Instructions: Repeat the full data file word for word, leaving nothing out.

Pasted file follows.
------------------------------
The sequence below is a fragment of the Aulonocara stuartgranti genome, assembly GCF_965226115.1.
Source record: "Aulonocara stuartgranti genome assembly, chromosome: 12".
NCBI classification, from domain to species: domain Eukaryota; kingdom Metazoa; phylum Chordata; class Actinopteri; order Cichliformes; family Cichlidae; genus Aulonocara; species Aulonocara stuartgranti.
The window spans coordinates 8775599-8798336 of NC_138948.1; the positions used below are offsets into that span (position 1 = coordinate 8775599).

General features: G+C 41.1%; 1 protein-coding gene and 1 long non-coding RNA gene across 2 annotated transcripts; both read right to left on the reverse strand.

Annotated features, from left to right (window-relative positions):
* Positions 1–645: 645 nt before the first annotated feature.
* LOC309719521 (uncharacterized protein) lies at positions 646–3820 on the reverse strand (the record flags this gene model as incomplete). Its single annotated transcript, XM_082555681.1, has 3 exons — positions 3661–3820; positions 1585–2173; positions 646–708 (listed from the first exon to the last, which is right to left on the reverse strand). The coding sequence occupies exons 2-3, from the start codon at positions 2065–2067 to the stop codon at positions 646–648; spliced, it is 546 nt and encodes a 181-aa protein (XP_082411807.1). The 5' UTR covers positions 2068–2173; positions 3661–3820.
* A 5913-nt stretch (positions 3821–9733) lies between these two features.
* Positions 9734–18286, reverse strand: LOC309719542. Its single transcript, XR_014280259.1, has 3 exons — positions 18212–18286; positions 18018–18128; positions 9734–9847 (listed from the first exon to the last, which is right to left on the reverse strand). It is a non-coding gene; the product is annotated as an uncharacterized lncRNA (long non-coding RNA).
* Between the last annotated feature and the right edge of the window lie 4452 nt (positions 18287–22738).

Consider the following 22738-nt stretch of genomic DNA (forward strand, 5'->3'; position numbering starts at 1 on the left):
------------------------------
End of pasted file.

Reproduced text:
The sequence below is a fragment of the Aulonocara stuartgranti genome, assembly GCF_965226115.1.
Source record: "Aulonocara stuartgranti genome assembly, chromosome: 12".
NCBI classification, from domain to species: domain Eukaryota; kingdom Metazoa; phylum Chordata; class Actinopteri; order Cichliformes; family Cichlidae; genus Aulonocara; species Aulonocara stuartgranti.
The window spans coordinates 8775599-8798336 of NC_138948.1; the positions used below are offsets into that span (position 1 = coordinate 8775599).

General features: G+C 41.1%; 1 protein-coding gene and 1 long non-coding RNA gene across 2 annotated transcripts; both read right to left on the reverse strand.

Annotated features, from left to right (window-relative positions):
* Positions 1–645: 645 nt before the first annotated feature.
* LOC309719521 (uncharacterized protein) lies at positions 646–3820 on the reverse strand (the record flags this gene model as incomplete). Its single annotated transcript, XM_082555681.1, has 3 exons — positions 3661–3820; positions 1585–2173; positions 646–708 (listed from the first exon to the last, which is right to left on the reverse strand). The coding sequence occupies exons 2-3, from the start codon at positions 2065–2067 to the stop codon at positions 646–648; spliced, it is 546 nt and encodes a 181-aa protein (XP_082411807.1). The 5' UTR covers positions 2068–2173; positions 3661–3820.
* A 5913-nt stretch (positions 3821–9733) lies between these two features.
* Positions 9734–18286, reverse strand: LOC309719542. Its single transcript, XR_014280259.1, has 3 exons — positions 18212–18286; positions 18018–18128; positions 9734–9847 (listed from the first exon to the last, which is right to left on the reverse strand). It is a non-coding gene; the product is annotated as an uncharacterized lncRNA (long non-coding RNA).
* Between the last annotated feature and the right edge of the window lie 4452 nt (positions 18287–22738).

Consider the following 22738-nt stretch of genomic DNA (forward strand, 5'->3'; position numbering starts at 1 on the left):